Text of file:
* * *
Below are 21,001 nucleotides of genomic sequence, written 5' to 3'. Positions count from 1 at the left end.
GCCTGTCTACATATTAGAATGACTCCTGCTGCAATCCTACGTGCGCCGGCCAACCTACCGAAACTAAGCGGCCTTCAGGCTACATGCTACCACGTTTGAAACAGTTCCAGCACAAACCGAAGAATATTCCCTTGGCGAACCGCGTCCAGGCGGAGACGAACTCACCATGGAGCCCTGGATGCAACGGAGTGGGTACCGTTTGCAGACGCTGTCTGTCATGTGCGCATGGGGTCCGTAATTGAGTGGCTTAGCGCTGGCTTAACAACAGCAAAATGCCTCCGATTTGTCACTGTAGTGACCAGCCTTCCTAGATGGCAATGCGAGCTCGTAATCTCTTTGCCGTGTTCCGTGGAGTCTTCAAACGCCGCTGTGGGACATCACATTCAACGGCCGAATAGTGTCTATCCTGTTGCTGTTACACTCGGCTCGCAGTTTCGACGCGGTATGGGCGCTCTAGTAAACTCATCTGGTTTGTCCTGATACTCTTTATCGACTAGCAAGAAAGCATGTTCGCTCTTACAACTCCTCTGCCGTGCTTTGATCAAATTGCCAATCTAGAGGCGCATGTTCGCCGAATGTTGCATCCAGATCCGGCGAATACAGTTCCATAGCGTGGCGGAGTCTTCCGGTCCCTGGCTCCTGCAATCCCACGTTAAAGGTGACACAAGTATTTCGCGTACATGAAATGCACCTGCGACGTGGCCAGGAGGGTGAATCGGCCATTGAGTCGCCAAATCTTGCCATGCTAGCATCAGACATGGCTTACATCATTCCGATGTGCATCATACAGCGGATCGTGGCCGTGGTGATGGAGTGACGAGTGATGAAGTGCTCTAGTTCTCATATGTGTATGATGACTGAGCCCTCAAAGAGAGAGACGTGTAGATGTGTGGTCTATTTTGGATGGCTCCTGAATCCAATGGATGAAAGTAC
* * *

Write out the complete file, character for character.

Below are 21,001 nucleotides of genomic sequence, written 5' to 3'. Positions count from 1 at the left end.
GCCTGTCTACATATTAGAATGACTCCTGCTGCAATCCTACGTGCGCCGGCCAACCTACCGAAACTAAGCGGCCTTCAGGCTACATGCTACCACGTTTGAAACAGTTCCAGCACAAACCGAAGAATATTCCCTTGGCGAACCGCGTCCAGGCGGAGACGAACTCACCATGGAGCCCTGGATGCAACGGAGTGGGTACCGTTTGCAGACGCTGTCTGTCATGTGCGCATGGGGTCCGTAATTGAGTGGCTTAGCGCTGGCTTAACAACAGCAAAATGCCTCCGATTTGTCACTGTAGTGACCAGCCTTCCTAGATGGCAATGCGAGCTCGTAATCTCTTTGCCGTGTTCCGTGGAGTCTTCAAACGCCGCTGTGGGACATCACATTCAACGGCCGAATAGTGTCTATCCTGTTGCTGTTACACTCGGCTCGCAGTTTCGACGCGGTATGGGCGCTCTAGTAAACTCATCTGGTTTGTCCTGATACTCTTTATCGACTAGCAAGAAAGCATGTTCGCTCTTACAACTCCTCTGCCGTGCTTTGATCAAATTGCCAATCTAGAGGCGCATGTTCGCCGAATGTTGCATCCAGATCCGGCGAATACAGTTCCATAGCGTGGCGGAGTCTTCCGGTCCCTGGCTCCTGCAATCCCACGTTAAAGGTGACACAAGTATTTCGCGTACATGAAATGCACCTGCGACGTGGCCAGGAGGGTGAATCGGCCATTGAGTCGCCAAATCTTGCCATGCTAGCATCAGACATGGCTTACATCATTCCGATGTGCATCATACAGCGGATCGTGGCCGTGGTGATGGAGTGACGAGTGATGAAGTGCTCTAGTTCTCATATGTGTATGATGACTGAGCCCTCAAAGAGAGAGACGTGTAGATGTGTGGTCTATTTTGGATGGCTCCTGAATCCAATGGATGAAAGTAC